With festivals booked into September, a Scott Twp. music venue is under court order to halt performances until it has in hand several permits that it should have had before ever opening.
Mountain Sky, located off Heart Lake Road, moved this weekend’s third annual Still Meadows Revue to Sandy Valley Campground in White Haven.
Just what will happen to other events remains to be seen.
Mountain Sky founder Mike “Ragu” Rogowski said the venue had operated without permits until residents started calling the township with noise complaints.
The township says he needs a building permit for the stage, an entertainment permit, a land-development permit, and a conditional use permit to build a stage and hold concerts in the middle of 117 acres in a district zoned for industrial use.
The conflict landed the parties before Lackawanna County Judge Carmen D. Minora on June 16, when Mr. Rogowski challenged a cease-and-desist letter the township had sent him. Transcripts from the hearing show both parties agreed that Mountain Sky would hold one more festival and then stop operating until obtaining the required permits.
“Between June 16 and July 1, when they applied for one of the permits, they continued to make contracts, make payments to artists for future performances and continued to sell tickets,” said township solicitor Joseph O’Brien. “They were thumbing their nose at everybody.”
Mountain Sky attorney Jack Brier chalked it up to a misunderstanding.
“These guys just didn’t realize the whole picture — that you don’t just go down and put the money down and get a permit,” he said.
On Wednesday, Mr. Rogowski again challenged the cease-and-desist letter. Judge Minora ruled in favor of Scott Twp., saying Mountain Sky must get its permits straightened out before more concerts can be held.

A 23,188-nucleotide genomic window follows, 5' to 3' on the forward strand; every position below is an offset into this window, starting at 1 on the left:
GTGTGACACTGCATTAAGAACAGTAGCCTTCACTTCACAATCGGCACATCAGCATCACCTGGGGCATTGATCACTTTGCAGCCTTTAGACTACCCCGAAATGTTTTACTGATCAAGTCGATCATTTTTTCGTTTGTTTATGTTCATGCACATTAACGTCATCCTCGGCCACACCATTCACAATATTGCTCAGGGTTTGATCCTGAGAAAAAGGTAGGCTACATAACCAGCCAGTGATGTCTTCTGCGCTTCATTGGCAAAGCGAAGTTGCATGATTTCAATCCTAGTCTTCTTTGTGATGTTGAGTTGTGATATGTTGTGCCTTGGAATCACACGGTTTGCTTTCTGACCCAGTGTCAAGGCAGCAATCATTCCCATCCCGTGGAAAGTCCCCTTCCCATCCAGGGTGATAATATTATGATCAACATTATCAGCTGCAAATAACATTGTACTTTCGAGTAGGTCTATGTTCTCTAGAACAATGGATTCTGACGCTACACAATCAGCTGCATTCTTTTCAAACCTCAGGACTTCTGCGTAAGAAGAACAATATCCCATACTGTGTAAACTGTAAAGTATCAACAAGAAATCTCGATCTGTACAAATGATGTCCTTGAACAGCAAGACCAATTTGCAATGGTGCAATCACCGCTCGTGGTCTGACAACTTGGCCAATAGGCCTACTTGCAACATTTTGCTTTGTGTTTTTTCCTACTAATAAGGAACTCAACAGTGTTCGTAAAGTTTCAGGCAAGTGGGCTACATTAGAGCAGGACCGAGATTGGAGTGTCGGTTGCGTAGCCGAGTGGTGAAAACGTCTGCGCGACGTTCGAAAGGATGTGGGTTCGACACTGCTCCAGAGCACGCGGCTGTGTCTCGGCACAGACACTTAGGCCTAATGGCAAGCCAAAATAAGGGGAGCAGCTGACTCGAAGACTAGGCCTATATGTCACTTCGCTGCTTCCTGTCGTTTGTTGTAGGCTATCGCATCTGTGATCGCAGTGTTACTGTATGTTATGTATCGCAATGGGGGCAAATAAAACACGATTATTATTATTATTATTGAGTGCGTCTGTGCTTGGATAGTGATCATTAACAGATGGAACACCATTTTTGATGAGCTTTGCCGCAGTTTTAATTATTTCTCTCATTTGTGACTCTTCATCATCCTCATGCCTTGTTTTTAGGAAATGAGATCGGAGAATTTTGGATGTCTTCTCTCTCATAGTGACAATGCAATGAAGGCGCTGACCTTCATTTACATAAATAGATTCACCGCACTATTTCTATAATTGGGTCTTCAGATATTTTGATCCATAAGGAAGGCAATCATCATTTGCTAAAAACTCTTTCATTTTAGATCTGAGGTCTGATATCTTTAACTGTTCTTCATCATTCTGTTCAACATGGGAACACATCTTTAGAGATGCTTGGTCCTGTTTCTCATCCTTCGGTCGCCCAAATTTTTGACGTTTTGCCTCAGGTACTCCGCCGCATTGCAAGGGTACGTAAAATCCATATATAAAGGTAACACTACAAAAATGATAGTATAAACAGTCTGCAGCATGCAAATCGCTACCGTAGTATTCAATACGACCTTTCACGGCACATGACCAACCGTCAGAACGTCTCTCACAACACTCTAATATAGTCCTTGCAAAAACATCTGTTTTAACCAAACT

With the permit application filed, the venue will remain shuttered at least until next month.
On Tuesday, the Scott Twp. Planning Commission unanimously agreed to recommend the supervisors grant the permit as long as Mountain Sky can meet conditions related to noise, hours of operation, number of concerts in a year and bathrooms.
Board of supervisors President Michael Giannetta said an engineer and planning consultant will review the application and the board will consider it at its August meeting. The supervisors do not have to make a decision at that time.
Mr. Rogowski had applied for a conditional-use permit in March but never received a response.
Mr. O’Brien said the submitted application was incomplete. Mr. Brier countered that the township did not properly communicate with Sky Mountain.
“The simple answer is that they should have done something and sent it back to them in 60 days,” Mr. Brier said.
Following the June 16 hearing, Mr. Rogowski contracted with a security/emergency medical service per an agreement brokered by Judge Minora.
He also wants to work with township officials to meet their requests.
“I’m not looking for a fight, I’m looking to resolve the issues that we have,” he said.